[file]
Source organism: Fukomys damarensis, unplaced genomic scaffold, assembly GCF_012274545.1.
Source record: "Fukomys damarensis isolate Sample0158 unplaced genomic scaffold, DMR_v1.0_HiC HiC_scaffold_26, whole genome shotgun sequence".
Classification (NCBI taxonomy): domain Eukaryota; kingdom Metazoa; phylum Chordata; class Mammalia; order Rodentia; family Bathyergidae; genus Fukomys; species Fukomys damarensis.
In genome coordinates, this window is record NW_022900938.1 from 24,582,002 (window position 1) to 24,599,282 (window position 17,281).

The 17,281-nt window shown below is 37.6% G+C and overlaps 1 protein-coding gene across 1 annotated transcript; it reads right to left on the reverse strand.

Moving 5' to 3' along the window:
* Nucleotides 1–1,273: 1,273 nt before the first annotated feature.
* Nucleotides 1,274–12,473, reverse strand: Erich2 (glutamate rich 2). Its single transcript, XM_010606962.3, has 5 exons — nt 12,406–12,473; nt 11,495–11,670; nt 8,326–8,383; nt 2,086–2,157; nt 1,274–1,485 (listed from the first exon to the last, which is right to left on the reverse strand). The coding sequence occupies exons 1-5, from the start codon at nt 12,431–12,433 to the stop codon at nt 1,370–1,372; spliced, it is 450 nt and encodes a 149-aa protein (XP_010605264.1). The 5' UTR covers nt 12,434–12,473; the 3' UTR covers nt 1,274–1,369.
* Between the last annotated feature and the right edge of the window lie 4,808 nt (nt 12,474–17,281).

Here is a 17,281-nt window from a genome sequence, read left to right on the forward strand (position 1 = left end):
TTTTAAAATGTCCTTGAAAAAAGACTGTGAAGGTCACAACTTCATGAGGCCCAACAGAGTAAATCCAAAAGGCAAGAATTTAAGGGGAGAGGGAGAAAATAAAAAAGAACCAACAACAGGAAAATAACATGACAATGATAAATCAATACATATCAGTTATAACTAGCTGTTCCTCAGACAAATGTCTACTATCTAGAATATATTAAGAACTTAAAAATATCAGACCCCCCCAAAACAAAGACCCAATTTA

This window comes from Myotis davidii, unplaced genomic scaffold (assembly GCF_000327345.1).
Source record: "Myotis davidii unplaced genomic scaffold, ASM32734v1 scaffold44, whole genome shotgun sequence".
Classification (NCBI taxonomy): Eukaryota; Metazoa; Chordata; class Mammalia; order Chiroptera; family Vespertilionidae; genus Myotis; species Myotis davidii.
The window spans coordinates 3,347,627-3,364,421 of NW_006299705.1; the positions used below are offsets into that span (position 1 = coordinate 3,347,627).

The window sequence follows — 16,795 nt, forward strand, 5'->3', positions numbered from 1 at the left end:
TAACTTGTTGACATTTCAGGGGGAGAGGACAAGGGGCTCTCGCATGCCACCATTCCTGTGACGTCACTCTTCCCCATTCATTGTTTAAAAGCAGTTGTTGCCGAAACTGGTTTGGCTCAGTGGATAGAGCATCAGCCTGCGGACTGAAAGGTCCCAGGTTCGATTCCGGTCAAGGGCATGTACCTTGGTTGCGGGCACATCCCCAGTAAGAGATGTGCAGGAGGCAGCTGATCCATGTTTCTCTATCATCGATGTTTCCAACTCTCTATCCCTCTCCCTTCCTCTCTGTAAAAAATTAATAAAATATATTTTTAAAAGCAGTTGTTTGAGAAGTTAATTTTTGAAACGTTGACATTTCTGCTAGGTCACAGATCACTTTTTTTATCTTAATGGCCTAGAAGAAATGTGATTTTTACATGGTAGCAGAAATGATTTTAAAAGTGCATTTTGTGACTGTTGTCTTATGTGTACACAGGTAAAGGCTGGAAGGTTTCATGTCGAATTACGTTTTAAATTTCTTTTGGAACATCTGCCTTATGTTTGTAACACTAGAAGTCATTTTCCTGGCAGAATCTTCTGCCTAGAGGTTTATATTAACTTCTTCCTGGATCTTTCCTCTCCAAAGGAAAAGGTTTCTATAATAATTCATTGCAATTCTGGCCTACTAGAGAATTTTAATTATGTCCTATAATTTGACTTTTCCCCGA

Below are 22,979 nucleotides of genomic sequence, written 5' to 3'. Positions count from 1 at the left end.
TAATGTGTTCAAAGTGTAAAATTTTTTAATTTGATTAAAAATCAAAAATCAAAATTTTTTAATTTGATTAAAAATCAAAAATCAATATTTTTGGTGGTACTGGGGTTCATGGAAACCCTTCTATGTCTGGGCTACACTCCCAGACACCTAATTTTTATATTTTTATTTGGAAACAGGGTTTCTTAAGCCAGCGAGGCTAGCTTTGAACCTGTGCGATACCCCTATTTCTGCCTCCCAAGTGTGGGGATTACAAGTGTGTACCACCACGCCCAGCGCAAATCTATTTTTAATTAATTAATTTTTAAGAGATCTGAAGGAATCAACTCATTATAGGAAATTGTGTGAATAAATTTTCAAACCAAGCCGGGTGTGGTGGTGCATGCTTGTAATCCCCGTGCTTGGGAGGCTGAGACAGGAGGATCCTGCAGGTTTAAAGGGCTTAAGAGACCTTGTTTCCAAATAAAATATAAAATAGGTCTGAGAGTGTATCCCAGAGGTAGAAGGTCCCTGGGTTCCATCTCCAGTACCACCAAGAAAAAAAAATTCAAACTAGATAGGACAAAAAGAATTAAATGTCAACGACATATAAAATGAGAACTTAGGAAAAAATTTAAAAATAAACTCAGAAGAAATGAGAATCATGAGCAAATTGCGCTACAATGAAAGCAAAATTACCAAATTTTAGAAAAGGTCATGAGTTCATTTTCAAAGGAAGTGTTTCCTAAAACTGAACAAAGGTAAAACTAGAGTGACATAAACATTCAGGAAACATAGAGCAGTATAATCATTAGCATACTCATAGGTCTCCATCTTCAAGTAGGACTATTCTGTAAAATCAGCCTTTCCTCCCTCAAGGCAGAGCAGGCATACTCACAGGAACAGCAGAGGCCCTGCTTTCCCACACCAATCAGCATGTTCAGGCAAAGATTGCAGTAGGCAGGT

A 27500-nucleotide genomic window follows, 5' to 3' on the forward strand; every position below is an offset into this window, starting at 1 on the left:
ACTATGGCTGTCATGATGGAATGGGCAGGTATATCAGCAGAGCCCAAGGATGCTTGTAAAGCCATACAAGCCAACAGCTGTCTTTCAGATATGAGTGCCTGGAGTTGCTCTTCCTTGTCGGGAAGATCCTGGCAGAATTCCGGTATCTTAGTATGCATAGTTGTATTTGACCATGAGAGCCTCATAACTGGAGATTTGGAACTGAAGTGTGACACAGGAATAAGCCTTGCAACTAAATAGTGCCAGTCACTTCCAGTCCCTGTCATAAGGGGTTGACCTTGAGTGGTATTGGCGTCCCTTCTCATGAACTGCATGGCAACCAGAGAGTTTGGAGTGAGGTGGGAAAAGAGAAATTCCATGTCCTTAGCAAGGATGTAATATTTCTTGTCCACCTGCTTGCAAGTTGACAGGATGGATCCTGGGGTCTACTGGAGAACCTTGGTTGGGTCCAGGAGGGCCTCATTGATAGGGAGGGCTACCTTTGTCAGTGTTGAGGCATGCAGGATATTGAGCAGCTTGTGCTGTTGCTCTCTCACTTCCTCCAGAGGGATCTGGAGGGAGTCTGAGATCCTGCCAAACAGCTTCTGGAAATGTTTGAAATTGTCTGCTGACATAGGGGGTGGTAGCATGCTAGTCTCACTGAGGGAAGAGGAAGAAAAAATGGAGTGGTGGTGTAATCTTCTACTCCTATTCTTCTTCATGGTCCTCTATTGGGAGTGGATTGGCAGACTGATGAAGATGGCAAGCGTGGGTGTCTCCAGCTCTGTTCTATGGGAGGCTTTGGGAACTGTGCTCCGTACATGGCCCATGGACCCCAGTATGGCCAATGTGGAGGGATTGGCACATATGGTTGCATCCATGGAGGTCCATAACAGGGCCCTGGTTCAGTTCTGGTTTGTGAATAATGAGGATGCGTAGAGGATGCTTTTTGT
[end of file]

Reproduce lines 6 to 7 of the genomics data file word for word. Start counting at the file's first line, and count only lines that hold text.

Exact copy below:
Moving 5' to 3' along the window:
* Nucleotides 1–1,273: 1,273 nt before the first annotated feature.